Scoring a No. 1 on any chart, whether it be an album or a song, is a big moment for most artists, but collecting two at the same time, and in the beginning of a risky solo career, is especially rewarding. If anybody is celebrating in the music industry today, it’s Camila Cabello, as she has proven herself and shown that her decision to embark on a meaningful outing all on her own was, in the end, worth what she had to give up.
After weeks of sitting in the runner-up spot and waiting patiently for her turn, Camila Cabello has finally claimed control over the all-encompassing singles ranking (the Hot 100) with her breakout solo single “Havana,” and that’s only half of the reason why this week is massive for the pop star.
This frame, Cabello appears at No. 1 on both the Hot 100 and the Billboard 200, the chart that lists the most popular albums in America every week. While “Havana” has finally reached the summit after almost two months of attempting to do so, her first full-length on her own, Camila, begins at the peak of its respective tally. The title exceeded sales expectations by moving more than 110,000 units, and her single is the rare track that is only doing better the longer it charts.
There are plenty of reasons why Camila’s success this week is historically noteworthy—she now claims the longest wait on the Hot 100 by a woman before reaching No. 1, she’s the first artist since Rihanna to hit the top on both charts at the same time, and she’s the first star since Beyoncé to earn her first weeks as a soloist at No. 1 simultaneously—but those incredibly specific accomplishments probably aren’t why Cabello is breathing easy today.
For perhaps the first time since December 2016, Cabello can truly, irrefutably claim that her decision to leave the group that made her a star has paid off. When she first departed Fifth Harmony a little over a year ago, there were certainly signs that she was going to do well on her own and that the future was bright, but in the music industry, nothing is certain until it’s printed in black and white (or, posted online, at least). Popularity doesn't always equal sales, and there are countless examples of former girl group singers and boy band members who couldn't cut it on their own for whatever reason.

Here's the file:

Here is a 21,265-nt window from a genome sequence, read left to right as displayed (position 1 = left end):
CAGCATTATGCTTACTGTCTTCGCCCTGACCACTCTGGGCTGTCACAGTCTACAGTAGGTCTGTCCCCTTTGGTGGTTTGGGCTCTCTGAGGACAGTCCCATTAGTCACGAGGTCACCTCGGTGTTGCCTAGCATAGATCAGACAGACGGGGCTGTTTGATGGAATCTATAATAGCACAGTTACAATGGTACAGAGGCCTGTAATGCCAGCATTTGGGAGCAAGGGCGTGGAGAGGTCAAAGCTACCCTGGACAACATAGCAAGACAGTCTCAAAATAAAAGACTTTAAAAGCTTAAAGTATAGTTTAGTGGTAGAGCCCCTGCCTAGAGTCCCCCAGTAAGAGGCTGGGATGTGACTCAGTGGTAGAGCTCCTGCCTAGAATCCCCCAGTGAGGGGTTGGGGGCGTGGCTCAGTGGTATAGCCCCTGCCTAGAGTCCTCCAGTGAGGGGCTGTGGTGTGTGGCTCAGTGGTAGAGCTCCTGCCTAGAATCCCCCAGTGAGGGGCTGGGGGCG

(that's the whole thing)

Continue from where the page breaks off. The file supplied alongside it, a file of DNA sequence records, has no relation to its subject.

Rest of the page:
Cabello’s solo career got off to something of a rough start when her first song released under her own name, “Crying in the Club,” failed to break into the Top 40. Such a milestone should have been easy for someone as popular as the former Fifth Harmony powerhouse, and failure to do so was both embarrassing and a sign that the campaign behind The Hurting. The Healing. The Loving. (as her debut album was originally known) was in trouble from the beginning.
The decision to break off from 5H, likely for good, could not have been easy for Cabello, and she took a huge risk in doing so. It would have been much easier to remain one of the most popular members of a group that was commercially successful and adored by millions, and at least in the first few months of her album’s promotional campaign, it seemed she had made a mistake. Now, naysayers will have to shut their mouths, and the singer herself can know that her gamble paid off.
Now check out a very early interview with Fifth Harmony when they were still just getting started.